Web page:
The company’s accounts yesterday revealed that its profits before income tax for the year up to March stood at £76.8m, increasing from £72.2m for last year.
The company attributed the boost to a fall in administrative expenses, despite a partial offset by a reduction in net income. However, gross ticket sales for the same period valued at £6.73bn, down from £6.98bn last year. Within those revenues, sales for draw-based games fell by 6.6 per cent, largely driven by a poor performing EuroMillions, which failed to repeat last year’s sales boom.
In contrast, scratchcards and instant win games saw an increase of 3.8 per cent. The total amount raised for good causes fell to £1.75bn for the year, representing 26 per cent of sales, from £1.95bn for 2013, which made up 28 per cent of total sales.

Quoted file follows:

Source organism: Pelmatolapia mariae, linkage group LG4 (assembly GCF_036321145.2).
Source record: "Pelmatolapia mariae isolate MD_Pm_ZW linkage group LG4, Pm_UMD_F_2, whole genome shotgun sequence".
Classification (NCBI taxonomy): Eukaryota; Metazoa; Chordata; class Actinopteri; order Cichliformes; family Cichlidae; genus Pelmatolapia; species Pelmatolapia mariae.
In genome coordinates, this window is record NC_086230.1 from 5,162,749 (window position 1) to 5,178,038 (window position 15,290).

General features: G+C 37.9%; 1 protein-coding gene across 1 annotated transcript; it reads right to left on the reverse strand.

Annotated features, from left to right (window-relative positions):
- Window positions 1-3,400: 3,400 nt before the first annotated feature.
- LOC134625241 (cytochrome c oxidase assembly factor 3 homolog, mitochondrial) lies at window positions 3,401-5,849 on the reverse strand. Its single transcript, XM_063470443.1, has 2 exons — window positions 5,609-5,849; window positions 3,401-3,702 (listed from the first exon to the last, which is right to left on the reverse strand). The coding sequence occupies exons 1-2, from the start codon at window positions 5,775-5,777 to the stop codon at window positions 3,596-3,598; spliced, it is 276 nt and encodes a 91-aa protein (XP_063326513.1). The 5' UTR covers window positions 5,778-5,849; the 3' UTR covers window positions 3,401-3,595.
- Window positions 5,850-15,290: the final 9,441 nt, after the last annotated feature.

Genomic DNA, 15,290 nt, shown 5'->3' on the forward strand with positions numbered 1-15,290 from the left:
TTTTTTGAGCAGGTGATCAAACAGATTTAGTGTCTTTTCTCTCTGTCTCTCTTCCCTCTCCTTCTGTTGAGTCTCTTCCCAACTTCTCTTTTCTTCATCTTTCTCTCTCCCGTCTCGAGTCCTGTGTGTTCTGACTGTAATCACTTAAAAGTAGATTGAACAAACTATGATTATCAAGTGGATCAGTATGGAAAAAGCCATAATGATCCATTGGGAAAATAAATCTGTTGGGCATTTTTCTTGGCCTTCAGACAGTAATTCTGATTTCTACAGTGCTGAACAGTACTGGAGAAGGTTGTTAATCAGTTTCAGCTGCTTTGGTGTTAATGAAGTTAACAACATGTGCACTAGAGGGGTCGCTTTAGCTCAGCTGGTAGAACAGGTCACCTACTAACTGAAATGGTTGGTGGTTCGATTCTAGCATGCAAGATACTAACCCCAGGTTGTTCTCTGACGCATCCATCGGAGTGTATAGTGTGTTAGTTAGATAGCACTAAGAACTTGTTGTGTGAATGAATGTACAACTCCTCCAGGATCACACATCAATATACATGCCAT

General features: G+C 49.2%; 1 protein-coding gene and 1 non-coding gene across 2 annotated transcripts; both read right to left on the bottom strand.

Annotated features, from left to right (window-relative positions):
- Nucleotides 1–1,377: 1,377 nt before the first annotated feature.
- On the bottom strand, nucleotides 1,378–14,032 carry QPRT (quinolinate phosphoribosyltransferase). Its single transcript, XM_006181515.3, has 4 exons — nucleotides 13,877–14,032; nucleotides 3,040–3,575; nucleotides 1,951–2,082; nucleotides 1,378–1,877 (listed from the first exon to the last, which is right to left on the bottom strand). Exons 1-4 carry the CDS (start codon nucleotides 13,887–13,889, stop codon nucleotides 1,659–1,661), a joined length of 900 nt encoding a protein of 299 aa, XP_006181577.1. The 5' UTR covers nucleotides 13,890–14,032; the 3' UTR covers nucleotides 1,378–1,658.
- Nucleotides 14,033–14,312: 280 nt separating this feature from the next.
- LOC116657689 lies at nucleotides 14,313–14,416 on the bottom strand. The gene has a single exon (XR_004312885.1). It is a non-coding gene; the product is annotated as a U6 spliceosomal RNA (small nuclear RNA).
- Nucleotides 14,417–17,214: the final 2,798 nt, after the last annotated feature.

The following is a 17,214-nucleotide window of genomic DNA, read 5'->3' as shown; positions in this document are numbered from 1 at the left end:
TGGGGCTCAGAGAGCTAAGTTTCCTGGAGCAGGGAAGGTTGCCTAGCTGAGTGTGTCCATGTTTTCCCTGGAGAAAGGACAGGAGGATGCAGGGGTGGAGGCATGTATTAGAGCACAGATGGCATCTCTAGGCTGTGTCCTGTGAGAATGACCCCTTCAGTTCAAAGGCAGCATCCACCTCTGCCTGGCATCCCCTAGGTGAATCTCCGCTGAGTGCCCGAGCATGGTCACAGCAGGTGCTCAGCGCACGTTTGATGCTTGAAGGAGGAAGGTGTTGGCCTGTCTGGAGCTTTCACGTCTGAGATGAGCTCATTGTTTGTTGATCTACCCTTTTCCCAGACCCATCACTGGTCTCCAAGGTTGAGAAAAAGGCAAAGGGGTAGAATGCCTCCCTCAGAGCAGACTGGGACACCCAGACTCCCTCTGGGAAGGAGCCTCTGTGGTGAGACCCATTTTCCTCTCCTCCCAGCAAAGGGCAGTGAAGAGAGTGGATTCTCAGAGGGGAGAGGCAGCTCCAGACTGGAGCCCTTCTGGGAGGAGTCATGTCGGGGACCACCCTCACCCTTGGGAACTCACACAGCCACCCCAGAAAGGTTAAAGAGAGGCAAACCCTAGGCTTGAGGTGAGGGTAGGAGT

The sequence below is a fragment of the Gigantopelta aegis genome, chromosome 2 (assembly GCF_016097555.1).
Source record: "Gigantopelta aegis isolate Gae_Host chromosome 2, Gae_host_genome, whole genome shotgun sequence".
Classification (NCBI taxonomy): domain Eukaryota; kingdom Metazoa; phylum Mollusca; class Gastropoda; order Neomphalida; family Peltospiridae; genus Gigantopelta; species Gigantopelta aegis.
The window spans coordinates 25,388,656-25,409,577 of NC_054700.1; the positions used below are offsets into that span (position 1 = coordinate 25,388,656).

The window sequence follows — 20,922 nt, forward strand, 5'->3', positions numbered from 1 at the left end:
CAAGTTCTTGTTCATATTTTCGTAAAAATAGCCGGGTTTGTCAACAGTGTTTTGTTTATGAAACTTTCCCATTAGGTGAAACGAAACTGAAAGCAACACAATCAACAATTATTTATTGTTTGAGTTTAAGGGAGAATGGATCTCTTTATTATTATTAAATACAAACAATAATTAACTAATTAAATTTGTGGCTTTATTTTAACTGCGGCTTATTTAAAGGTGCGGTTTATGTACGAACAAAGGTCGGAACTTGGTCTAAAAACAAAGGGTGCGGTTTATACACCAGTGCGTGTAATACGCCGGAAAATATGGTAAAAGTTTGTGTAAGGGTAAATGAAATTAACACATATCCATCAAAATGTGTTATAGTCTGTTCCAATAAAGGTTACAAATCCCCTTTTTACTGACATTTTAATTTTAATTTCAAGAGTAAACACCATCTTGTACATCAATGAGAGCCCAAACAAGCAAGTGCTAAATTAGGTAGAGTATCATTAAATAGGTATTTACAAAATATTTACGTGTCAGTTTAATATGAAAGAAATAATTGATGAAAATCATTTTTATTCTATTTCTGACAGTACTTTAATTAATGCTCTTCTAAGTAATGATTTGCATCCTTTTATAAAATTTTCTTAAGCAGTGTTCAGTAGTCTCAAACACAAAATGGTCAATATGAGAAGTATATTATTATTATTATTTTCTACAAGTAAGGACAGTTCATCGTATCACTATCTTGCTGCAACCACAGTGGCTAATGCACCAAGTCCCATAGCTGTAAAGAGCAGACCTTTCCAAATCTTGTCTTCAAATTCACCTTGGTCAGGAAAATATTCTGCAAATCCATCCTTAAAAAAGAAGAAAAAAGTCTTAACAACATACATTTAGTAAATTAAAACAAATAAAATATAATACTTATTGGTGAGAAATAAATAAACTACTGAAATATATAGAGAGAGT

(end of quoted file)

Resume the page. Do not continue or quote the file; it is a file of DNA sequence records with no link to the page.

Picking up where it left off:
Camelot attributed the sales decline to the drop in sales for draw-based games, which return more in percentage terms than scratchcards.
Camelot’s chief executive designate Andy Duncan commented: “As we look forward to celebrating 20 years of the National Lottery next month, we’re determined to build on this momentum. We’ve just successfully launched a major new online and mobile platform, which is transforming the way players interact with our games across all devices. On top of that, we’ve got really exciting plans for the second half of the year.”
Duncan replaced Camelot’s outgoing chief Dianne Thompson CBE, who retired on Friday after 17 years with the firm.